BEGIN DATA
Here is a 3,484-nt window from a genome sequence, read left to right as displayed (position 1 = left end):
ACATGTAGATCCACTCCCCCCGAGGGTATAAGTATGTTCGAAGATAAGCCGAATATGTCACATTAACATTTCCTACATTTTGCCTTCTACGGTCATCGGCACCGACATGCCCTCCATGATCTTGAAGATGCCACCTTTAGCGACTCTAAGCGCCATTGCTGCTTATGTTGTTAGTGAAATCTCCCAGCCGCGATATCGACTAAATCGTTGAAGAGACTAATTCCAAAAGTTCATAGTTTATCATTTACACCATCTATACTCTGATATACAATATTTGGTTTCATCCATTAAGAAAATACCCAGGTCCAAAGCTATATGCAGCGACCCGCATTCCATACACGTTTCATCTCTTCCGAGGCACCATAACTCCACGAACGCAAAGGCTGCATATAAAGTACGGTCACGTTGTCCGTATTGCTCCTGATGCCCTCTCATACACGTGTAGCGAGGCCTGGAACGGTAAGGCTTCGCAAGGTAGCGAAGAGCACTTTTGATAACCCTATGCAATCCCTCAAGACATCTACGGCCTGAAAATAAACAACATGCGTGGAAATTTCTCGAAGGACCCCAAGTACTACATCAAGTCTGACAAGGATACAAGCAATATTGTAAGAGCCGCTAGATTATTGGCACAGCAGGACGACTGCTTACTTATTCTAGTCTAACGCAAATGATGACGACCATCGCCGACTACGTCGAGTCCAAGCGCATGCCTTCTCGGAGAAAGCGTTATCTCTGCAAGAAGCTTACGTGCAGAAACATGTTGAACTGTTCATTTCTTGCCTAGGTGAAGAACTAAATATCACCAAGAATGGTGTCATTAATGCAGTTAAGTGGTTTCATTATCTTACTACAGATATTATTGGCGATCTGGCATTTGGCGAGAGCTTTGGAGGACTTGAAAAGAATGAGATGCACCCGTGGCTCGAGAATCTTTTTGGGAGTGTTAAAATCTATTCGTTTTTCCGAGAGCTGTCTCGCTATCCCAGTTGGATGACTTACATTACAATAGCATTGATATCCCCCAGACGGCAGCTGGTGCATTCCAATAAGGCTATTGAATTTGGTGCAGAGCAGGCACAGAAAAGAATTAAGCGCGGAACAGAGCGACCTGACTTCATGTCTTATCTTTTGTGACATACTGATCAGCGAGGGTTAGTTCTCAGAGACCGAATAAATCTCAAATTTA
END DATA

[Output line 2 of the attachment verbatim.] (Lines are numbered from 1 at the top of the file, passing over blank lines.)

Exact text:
ACATGTAGATCCACTCCCCCCGAGGGTATAAGTATGTTCGAAGATAAGCCGAATATGTCACATTAACATTTCCTACATTTTGCCTTCTACGGTCATCGGCACCGACATGCCCTCCATGATCTTGAAGATGCCACCTTTAGCGACTCTAAGCGCCATTGCTGCTTATGTTGTTAGTGAAATCTCCCAGCCGCGATATCGACTAAATCGTTGAAGAGACTAATTCCAAAAGTTCATAGTTTATCATTTACACCATCTATACTCTGATATACAATATTTGGTTTCATCCATTAAGAAAATACCCAGGTCCAAAGCTATATGCAGCGACCCGCATTCCATACACGTTTCATCTCTTCCGAGGCACCATAACTCCACGAACGCAAAGGCTGCATATAAAGTACGGTCACGTTGTCCGTATTGCTCCTGATGCCCTCTCATACACGTGTAGCGAGGCCTGGAACGGTAAGGCTTCGCAAGGTAGCGAAGAGCACTTTTGATAACCCTATGCAATCCCTCAAGACATCTACGGCCTGAAAATAAACAACATGCGTGGAAATTTCTCGAAGGACCCCAAGTACTACATCAAGTCTGACAAGGATACAAGCAATATTGTAAGAGCCGCTAGATTATTGGCACAGCAGGACGACTGCTTACTTATTCTAGTCTAACGCAAATGATGACGACCATCGCCGACTACGTCGAGTCCAAGCGCATGCCTTCTCGGAGAAAGCGTTATCTCTGCAAGAAGCTTACGTGCAGAAACATGTTGAACTGTTCATTTCTTGCCTAGGTGAAGAACTAAATATCACCAAGAATGGTGTCATTAATGCAGTTAAGTGGTTTCATTATCTTACTACAGATATTATTGGCGATCTGGCATTTGGCGAGAGCTTTGGAGGACTTGAAAAGAATGAGATGCACCCGTGGCTCGAGAATCTTTTTGGGAGTGTTAAAATCTATTCGTTTTTCCGAGAGCTGTCTCGCTATCCCAGTTGGATGACTTACATTACAATAGCATTGATATCCCCCAGACGGCAGCTGGTGCATTCCAATAAGGCTATTGAATTTGGTGCAGAGCAGGCACAGAAAAGAATTAAGCGCGGAACAGAGCGACCTGACTTCATGTCTTATCTTTTGTGACATACTGATCAGCGAGGGTTAGTTCTCAGAGACCGAATAAATCTCAAATTTA